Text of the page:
Leveraging Pulmonary Arterial Hypertension Patient Cells for Drug Discovery

by Amanda Chase, PhD
July 19, 2021

Pulmonary arterial hypertension (PAH) occurs when the arteries in the lung become narrowed and/or blocked. It is a rare, progressive form of high blood pressure that affects lungs. Progressive means that over time, as the heart continues to work harder to circulate blood in the lungs, the heart muscle can weaken and fail. PAH is considered rare in that there are 500-1000 new cases per year in the US, with most of them being women between 30-60 years of age. While the exact cause of PAH is unknown, it is believed that PAH occurs when there is some injury or dysfunction in the endothelial and smooth muscle cells that line the blood vessels of the lung, that in turn results in the narrowing and blockage of the arteries. Current treatments for PAH are aimed at managing the condition: improving symptoms and slowing progression. However, there is no cure for PAH,  and thus an unmet medical need to develop such a therapy as well as to identify agents that may cause PAH.

Previously, animal models have been used to identify potential therapies. Unfortunately, due to considerable species differences, a majority (90%) of drugs that perform well in animal models fail in clinical trials. To address the need, researchers led by Cardiovascular Institute affiliated first author Mingxia Gu, currently an Assistant Professor at the Cincinnati Children’s Hospital Medical Center, and senior author Marlene Rabinovitch, together with Purvesh Khatri and his team in Biomedical Data Science utilized relatively new tools to identify promising PAH therapies. Their findings, recently published in Science Translational Medicine, share not only a potential candidate for curing PAH, but also describe a workflow to accelerate drug discovery for specific diseases, such as PAH.

Workflow of the combined drug screen and bioinformatics to accelerate drug discovery. Here, the process identified AG1296 as a potential therapy for PAH.

Induced pluripotent stem cell (iPSC) technology enables the use of tissue-specific human cells that have the same genetic background as patients. In this study, iPSCs from PAH patients were programmed into endothelial cells (iPSC-ECs), providing a platform to first determine the effects of different drugs on improving survival and potential for regeneration after injury (drug screening). Researchers were able to screen a library of 4500 different compounds at different stages of clinical development, looking for any that improved survival of the iPSC-ECs from PAH patients. Intriguingly, they were able to identify a compound,  tyrphostin or AG1296, as having the greatest potential as a therapy.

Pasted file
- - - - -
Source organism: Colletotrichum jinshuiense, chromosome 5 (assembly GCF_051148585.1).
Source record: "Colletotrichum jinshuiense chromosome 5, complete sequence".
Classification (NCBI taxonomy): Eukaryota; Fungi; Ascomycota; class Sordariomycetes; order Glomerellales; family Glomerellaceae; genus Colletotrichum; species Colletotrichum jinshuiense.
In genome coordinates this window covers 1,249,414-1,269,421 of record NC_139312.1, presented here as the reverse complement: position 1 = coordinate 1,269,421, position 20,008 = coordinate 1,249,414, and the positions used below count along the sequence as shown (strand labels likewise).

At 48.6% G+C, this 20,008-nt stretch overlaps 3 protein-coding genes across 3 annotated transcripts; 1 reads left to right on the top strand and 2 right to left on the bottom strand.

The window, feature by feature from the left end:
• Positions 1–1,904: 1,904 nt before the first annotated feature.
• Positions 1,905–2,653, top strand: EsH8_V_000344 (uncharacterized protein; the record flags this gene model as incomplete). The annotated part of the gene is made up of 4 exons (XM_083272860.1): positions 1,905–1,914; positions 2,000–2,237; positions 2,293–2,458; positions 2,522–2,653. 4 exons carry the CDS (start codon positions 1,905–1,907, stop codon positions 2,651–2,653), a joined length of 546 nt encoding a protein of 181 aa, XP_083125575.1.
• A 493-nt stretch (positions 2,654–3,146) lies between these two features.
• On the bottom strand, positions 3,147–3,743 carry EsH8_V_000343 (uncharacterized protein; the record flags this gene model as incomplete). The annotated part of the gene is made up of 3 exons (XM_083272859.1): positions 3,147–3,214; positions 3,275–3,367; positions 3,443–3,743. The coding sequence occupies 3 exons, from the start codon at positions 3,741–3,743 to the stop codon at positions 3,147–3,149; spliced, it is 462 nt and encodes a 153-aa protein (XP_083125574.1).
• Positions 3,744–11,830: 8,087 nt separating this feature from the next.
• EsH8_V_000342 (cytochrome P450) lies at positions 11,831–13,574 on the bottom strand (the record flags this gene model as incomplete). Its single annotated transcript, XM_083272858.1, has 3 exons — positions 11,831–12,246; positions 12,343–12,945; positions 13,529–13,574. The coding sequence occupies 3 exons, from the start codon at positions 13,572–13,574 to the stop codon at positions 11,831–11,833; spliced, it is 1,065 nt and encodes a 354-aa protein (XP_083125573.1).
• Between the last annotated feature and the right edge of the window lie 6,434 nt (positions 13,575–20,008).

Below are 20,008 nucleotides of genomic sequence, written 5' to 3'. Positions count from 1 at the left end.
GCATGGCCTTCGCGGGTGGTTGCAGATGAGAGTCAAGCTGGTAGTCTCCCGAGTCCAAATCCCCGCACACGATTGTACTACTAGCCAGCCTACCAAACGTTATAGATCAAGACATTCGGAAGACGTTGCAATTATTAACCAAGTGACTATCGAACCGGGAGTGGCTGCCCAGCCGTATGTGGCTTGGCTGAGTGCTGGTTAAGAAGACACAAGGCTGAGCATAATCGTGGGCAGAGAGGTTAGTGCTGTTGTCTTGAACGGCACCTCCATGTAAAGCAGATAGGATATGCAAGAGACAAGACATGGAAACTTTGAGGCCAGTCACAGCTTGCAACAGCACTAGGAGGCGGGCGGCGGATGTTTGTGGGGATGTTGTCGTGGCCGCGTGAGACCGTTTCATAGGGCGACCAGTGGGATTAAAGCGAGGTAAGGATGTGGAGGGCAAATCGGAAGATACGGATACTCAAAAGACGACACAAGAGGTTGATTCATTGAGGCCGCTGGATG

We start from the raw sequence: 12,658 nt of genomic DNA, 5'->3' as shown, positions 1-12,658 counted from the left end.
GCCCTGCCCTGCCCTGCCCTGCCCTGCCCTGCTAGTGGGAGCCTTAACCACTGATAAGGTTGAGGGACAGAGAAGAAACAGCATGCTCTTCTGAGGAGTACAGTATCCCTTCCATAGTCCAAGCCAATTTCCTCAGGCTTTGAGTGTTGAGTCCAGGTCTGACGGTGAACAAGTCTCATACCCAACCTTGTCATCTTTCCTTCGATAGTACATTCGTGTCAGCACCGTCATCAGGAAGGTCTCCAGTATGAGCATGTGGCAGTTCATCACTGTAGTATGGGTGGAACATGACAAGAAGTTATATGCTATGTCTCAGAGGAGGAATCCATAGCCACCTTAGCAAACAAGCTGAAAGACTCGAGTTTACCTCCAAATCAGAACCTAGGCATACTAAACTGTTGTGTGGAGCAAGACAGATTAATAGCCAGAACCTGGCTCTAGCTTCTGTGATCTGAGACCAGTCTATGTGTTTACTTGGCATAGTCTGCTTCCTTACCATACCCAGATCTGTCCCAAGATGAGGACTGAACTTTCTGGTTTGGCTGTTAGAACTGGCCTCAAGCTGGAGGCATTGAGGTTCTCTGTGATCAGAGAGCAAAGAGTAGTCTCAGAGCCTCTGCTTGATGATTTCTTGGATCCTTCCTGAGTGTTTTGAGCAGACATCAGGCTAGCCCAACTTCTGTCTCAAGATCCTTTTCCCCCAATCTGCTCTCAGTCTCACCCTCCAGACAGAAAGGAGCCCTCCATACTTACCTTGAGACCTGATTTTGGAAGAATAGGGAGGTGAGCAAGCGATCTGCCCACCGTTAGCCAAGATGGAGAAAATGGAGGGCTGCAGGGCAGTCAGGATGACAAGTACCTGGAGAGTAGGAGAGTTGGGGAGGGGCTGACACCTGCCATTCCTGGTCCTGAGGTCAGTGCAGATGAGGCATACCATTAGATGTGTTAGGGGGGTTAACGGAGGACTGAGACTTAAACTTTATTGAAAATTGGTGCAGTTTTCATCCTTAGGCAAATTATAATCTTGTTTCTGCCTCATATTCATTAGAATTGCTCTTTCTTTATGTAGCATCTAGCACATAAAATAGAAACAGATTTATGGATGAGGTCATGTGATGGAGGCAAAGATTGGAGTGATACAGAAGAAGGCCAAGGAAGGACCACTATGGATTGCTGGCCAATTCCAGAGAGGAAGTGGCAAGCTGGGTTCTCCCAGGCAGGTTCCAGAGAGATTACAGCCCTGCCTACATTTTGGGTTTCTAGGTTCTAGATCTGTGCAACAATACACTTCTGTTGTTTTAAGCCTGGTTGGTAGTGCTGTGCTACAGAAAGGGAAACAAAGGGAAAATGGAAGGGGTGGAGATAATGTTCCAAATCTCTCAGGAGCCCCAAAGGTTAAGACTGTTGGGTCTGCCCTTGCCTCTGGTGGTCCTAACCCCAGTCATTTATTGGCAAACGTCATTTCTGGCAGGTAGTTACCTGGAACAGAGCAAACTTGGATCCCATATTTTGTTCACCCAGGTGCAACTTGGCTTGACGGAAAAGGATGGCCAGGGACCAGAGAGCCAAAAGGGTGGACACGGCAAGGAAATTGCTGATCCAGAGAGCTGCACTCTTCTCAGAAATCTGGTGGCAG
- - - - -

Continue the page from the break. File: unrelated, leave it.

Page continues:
With follow-up tests and analyses, they showed that AG1296 performed exceptionally well at improving PAH vascular function, and the researchers were able to provide an explanation for why AG1296 was able to improve PAH cell function. This critical finding will need to next be tested in a clinical trial to determine whether AG1296 is indeed a new treatment for clinical PAH. This study has additional significance in that it describes a means to accelerate drug discovery for PAH treatment, by combining the  use of patient-specific iPSC cells for functional screening In combination with analysis of available drug and PAH datasets. This combined approach enables rapid identification of a promising lead compound and also identifies its mechanism of action. This strategy can also be used to identify other  therapies that may be particularly beneficial to a specific group of PAH patients, and other drugs that worsen the function of the blood vessel cells and should be avoided.

Other Stanford Cardiovascular Institute affiliated authors include Yifei Miao, Shuai Mao, Toshie Siaito, Shoichiro Otsuki, Lingli Wang, Rebecca Harper, and Silin Sa. Other authors included Michele Donato and Purvesh Khatri from Stanford University School of Medicine, and Minzhe Guo and Neil Wary (currently at Stanford University) from University of Cincinnati College of Medicine.

Mingxia Gu, MD, PhD

Marlene Rabinovitch, MD